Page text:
Romania Begins Work on NATO Missile Shield Base
Romania on Monday began constructing a facility that will host missile interceptors as part of a planned NATO missile shield, a project that has irked Russia.
"This is an historic occasion", NATO deputy secretary-general Alexander Vershbow said during the groundbreaking ceremony at the Deveselu military base in southern Romania.
The event was attended by U.S. Under Secretary of Defense for Policy James N. Miller, as well as Romanian President Traian Basescu and James Syring, director of the U.S. Missile Defense Agency.
"The facility here in Deveselu will be a crucial component in building up NATO's overall ballistic missile defense system," Vershbow said. "By the end of 2015 this base will be operational and integrated into the overall NATO system."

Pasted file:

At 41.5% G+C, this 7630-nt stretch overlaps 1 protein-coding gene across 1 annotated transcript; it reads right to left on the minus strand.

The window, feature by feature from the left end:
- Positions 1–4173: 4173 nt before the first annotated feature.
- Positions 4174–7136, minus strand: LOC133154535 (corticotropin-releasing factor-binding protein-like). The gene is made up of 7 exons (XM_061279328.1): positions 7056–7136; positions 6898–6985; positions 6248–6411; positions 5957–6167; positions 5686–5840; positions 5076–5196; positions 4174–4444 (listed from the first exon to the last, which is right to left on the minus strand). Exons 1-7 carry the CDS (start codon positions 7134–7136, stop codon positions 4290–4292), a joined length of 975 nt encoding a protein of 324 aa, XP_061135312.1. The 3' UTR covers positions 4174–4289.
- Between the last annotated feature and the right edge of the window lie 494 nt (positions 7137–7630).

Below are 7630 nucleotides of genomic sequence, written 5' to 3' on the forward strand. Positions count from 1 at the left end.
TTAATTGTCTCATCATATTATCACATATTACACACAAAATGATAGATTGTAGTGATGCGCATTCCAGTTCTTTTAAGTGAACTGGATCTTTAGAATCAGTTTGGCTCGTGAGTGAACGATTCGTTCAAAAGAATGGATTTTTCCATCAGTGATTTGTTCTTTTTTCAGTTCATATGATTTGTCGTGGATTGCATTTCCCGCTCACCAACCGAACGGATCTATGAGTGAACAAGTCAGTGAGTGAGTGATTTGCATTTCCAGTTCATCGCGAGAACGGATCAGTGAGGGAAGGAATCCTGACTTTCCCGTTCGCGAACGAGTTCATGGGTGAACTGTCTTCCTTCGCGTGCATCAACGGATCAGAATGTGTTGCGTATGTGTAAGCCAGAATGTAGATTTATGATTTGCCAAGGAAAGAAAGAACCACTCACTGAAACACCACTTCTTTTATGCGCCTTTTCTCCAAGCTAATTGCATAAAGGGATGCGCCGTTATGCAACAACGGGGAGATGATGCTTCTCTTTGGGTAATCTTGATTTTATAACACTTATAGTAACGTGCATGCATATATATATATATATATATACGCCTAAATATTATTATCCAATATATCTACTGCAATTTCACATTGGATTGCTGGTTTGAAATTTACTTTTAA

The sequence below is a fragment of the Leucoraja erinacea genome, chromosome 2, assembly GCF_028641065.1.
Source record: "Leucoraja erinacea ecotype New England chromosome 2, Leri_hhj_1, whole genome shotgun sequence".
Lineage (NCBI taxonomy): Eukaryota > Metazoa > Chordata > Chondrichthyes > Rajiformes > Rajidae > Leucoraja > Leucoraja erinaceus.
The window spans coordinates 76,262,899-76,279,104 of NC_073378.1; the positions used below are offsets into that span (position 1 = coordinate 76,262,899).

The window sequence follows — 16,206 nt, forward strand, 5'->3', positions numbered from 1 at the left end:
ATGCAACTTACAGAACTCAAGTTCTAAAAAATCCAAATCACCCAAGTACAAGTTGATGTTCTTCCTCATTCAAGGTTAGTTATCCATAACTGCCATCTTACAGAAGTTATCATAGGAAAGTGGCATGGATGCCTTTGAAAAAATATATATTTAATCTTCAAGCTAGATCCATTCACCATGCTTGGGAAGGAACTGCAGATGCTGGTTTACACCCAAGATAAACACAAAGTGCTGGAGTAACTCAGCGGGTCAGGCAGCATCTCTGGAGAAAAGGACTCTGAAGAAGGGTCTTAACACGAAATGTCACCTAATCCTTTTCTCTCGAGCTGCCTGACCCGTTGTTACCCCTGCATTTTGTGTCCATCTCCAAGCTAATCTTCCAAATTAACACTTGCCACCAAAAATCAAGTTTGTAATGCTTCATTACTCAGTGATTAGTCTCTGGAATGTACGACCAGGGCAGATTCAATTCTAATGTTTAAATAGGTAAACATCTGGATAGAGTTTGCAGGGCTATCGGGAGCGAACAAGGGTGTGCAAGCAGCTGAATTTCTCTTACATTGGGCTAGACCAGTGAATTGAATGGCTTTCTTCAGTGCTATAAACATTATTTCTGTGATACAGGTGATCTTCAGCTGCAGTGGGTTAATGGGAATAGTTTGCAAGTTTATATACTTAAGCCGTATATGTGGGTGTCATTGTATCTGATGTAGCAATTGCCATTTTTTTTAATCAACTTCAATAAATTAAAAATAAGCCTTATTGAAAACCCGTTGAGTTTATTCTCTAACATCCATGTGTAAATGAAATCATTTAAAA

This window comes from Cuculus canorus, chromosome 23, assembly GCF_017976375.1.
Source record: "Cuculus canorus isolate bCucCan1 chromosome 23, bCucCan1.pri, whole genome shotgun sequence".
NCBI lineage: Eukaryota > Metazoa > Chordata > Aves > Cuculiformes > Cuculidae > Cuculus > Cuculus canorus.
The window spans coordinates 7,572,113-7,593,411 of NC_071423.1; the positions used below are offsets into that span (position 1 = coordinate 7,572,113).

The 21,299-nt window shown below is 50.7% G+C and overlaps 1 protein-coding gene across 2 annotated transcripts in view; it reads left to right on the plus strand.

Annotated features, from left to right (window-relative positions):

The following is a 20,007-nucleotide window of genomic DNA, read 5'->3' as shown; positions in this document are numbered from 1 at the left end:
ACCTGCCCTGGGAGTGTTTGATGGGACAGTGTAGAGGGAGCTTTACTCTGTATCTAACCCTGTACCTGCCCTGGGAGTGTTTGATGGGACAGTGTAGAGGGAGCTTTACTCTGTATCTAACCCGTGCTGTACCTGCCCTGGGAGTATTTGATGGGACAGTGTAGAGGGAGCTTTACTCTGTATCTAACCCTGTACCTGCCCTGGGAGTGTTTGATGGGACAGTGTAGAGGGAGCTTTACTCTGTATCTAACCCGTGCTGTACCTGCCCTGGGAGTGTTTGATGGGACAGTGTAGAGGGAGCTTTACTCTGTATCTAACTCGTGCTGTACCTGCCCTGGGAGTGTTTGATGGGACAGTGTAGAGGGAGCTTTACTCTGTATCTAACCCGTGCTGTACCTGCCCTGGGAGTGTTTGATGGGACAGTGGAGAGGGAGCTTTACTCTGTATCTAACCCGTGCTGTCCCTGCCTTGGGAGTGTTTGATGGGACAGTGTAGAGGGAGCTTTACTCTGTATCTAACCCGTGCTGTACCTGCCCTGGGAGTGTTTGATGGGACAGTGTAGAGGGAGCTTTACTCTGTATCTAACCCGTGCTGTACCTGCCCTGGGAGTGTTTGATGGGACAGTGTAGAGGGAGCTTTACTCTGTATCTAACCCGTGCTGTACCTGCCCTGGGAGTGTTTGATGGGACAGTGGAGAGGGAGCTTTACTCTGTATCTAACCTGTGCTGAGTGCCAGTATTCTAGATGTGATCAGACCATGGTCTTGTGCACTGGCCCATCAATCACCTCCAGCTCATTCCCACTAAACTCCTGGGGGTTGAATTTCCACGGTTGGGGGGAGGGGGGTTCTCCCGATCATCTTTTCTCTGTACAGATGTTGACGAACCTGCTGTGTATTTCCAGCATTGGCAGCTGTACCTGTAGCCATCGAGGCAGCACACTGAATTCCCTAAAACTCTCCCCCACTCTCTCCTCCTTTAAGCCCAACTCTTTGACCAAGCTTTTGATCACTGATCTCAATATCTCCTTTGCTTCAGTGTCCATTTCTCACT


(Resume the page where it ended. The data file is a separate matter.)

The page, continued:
Launched in 2010, NATO's missile shield project, based essentially on U.S. technology, will see the progressive deployment of missile interceptors and powerful radars in Eastern Europe and in Turkey.
The project -- said to be aimed at countering a potential Iran threat -- has drawn opposition from Russia, which fears it could compromise its security.
Washington will invest $134 million (97 million euros) in the Deveselu base, built some 60 years ago with the Soviet Union's help.
The airbase, which will remain under Romanian command, will host an average of 200 U.S. troops, up to a maximum of 500.
"What we are initiating here today is a powerful and tangible manifestation of our solemn commitment to mutual security in Europe", said Miller.
Scheduled to become fully operational in 2018, the missile defense system will be deployed over several years.
Poland and Romania have agreed to host 24 U.S. land-based SM-3 missiles interceptors each in the coming years. U.S. ships equipped with missile interceptors are to be based in a Spanish port.
President Basescu on Monday said the shield was aimed at "protecting European and American citizens".